Arsenic Chlorine Fuel Oils Nitrate
Barium Chromium Iron and Manganese Turbidity
Benzene Fluoride Lead Zinc

What is lead?

Lead is a naturally occurring bluish-gray metal found in small amounts in the earth's crust. It has no special taste or smell. Lead can be found in all parts of our environment. Most of it came from human activities like mining, manufacturing, and the burning of fossil fuels. Lead has many different uses, most importantly in the production of batteries. Lead is also in ammunition, metal products (solder and pipes), roofing, and devices to shield x-rays. Because of health concerns, lead from gasoline, paints and ceramic products, caulking, and pipe solder has been dramatically reduced in recent years.

What happens to lead when it enters the environment?

  • Lead itself does not break down, but lead compounds are changed by sunlight, air, and water.
  • When released to the air from industry or burning of fossil fuels or waste, it stays in air about 10 days.
  • Most of the lead in soil comes from particles falling out of the air.
  • City soils also contain lead from landfills and leaded paint.
  • Lead sticks to soil particles.
  • It does not move from soil to underground water or drinking water unless the water is acidic or "soft".
  • It stays a long time in both soil and water.

How might I be exposed to lead?

  • Breathing workplace air (lead smelting, refining, and manufacturing industries.)
  • Eating lead-based paint chips.
  • Drinking water that comes from lead pipes or lead soldered fittings.
  • Breathing or ingesting contaminated soil, dust, air, or water near waste sites.
  • Breathing tobacco smoke.
  • Eating contaminated food grown on soil containing lead or food covered with lead-containing dust.
  • Breathing fumes or ingesting lead from hobbies that use lead (leaded-glass, ceramics)

How can lead affect my health?

  • Lead can affect almost every organ and system in your body. The most sensitive is the central nervous system, particularly in children.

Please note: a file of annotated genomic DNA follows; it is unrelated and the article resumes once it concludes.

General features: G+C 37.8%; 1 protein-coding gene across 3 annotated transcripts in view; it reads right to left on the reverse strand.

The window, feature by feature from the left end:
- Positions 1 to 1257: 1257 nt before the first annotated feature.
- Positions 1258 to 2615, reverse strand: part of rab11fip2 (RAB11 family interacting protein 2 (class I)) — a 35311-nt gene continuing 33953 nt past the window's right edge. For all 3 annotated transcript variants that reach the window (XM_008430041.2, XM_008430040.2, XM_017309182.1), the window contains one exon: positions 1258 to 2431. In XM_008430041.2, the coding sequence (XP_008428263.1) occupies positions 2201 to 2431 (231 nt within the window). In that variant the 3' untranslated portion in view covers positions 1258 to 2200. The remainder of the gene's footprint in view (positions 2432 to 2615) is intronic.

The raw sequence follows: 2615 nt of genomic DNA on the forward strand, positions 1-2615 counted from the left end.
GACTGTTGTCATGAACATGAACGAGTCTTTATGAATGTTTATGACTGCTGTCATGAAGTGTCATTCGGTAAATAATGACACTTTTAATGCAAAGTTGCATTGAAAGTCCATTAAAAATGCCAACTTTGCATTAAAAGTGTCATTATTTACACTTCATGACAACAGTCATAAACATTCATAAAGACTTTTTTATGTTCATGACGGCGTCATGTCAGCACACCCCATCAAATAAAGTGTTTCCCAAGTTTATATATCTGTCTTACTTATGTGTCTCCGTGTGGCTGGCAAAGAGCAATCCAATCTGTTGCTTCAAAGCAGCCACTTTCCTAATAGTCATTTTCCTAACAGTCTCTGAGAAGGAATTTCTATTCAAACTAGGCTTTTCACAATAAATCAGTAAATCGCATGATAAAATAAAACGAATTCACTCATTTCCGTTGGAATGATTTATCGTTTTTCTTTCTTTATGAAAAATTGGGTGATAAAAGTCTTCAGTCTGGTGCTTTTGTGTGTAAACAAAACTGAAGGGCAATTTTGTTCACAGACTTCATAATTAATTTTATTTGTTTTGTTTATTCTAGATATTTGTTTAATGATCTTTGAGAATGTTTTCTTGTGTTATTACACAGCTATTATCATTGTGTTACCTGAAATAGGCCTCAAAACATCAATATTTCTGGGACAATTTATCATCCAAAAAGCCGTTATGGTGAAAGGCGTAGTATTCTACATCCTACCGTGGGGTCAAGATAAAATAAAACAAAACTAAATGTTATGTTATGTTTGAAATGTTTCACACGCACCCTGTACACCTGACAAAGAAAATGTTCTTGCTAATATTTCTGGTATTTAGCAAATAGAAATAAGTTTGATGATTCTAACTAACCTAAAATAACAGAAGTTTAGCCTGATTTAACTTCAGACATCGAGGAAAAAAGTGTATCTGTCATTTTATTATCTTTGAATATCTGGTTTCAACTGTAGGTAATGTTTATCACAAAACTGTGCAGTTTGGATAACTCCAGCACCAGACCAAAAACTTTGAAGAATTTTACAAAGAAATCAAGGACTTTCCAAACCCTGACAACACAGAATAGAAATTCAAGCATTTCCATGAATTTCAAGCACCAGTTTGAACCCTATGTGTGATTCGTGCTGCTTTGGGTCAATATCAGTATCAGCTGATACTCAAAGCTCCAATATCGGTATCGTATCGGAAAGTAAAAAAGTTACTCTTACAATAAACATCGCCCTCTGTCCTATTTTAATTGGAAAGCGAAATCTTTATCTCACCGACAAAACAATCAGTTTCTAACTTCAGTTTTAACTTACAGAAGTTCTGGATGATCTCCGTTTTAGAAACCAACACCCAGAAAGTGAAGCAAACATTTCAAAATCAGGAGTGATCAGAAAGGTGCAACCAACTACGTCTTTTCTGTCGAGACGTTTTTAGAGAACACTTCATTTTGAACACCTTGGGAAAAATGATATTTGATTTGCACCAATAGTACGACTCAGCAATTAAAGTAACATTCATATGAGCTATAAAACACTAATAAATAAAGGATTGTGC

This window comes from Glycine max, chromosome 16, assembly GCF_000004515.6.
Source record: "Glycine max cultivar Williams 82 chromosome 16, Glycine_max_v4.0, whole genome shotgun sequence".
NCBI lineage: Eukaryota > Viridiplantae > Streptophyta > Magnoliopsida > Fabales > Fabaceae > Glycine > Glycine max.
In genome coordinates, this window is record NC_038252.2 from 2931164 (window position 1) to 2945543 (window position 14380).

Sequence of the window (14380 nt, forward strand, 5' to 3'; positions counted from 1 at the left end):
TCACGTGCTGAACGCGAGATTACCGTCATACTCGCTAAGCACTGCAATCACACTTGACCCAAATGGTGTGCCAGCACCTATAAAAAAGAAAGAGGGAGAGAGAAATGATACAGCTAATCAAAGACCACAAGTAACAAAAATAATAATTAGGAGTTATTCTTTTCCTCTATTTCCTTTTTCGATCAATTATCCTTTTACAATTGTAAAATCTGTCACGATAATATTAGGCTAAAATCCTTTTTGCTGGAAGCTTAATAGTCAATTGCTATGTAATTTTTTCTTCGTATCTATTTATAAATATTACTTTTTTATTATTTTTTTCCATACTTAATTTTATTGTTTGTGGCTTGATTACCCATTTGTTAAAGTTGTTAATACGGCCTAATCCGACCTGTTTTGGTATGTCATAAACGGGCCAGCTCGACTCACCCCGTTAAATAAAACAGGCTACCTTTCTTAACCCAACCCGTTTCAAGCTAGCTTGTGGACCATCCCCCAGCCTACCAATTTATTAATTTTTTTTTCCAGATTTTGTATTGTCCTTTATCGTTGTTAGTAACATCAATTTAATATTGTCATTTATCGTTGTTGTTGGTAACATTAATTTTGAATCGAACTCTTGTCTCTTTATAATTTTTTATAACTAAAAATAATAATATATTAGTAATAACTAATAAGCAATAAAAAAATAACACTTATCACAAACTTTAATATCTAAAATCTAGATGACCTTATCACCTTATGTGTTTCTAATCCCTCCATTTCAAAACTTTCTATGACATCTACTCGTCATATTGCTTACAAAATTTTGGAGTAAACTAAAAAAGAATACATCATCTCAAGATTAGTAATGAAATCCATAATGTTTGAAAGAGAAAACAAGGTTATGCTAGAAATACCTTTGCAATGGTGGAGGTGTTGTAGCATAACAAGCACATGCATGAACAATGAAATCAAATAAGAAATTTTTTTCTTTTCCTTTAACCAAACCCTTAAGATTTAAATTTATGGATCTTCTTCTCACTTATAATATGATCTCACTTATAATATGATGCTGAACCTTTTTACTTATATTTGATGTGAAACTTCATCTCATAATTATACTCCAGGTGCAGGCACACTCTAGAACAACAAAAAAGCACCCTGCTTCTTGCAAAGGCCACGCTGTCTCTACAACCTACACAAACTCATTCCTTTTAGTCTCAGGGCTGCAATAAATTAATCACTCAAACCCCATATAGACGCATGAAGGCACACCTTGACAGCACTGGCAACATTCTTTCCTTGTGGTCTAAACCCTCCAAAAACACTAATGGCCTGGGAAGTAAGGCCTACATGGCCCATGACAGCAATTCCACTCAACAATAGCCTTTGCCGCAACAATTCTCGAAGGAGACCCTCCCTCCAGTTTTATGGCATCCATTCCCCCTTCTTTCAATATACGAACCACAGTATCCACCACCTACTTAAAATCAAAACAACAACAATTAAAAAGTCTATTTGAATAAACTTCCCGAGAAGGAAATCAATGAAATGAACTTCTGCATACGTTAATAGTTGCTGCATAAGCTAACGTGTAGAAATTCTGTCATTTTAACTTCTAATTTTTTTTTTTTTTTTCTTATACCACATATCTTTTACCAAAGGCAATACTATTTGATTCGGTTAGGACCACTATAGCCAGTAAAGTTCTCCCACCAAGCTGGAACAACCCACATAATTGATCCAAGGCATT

• Lead also damages kidneys and the immune system. The effects are the same whether it is breathed or swallowed.

Exposure to lead is more dangerous for young and unborn children. Unborn children can be exposed to lead through their mothers. Harmful effects include premature births, smaller babies, decreased mental ability in the infant, learning difficulties, and reduced growth in young children. These effects are more common after exposure to high levels of lead.

In adults, lead may decrease reaction time, cause weakness in fingers, wrists, or ankles, and possibly affect the memory. Lead may cause anemia, a disorder of the blood. It can cause abortion and damage the male reproductive system. The connection between these effects and exposure to low levels of lead is uncertain.

How likely is lead to cause cancer?

The Department of Health and Human Services (DHHS) has determined that lead acetate and lead phosphate may reasonably be anticipated to be carcinogens based on studies in animals. There is inadequate evidence to clearly determine lead's carcinogenicity in humans.

Is there a medical test to show whether I've been exposed to lead?

A blood test is available to measure the amount of lead in your blood and to estimate the amount of your exposure to lead. Blood tests are commonly used to screen children for potential chronic lead poisoning. The Centers for Disease Control and Prevention (CDC) considers children to have an elevated level of lead if the amount in the blood is at least 10 micrograms per deciliter (10 \xb5g/dL). Lead in teeth and bones can be measured with X-rays, but this test is not as readily available.

Arsenic Chlorine Fuel Oils Nitrate
Barium Chromium Iron and Manganese Turbidity
Benzene Fluoride Lead Zinc
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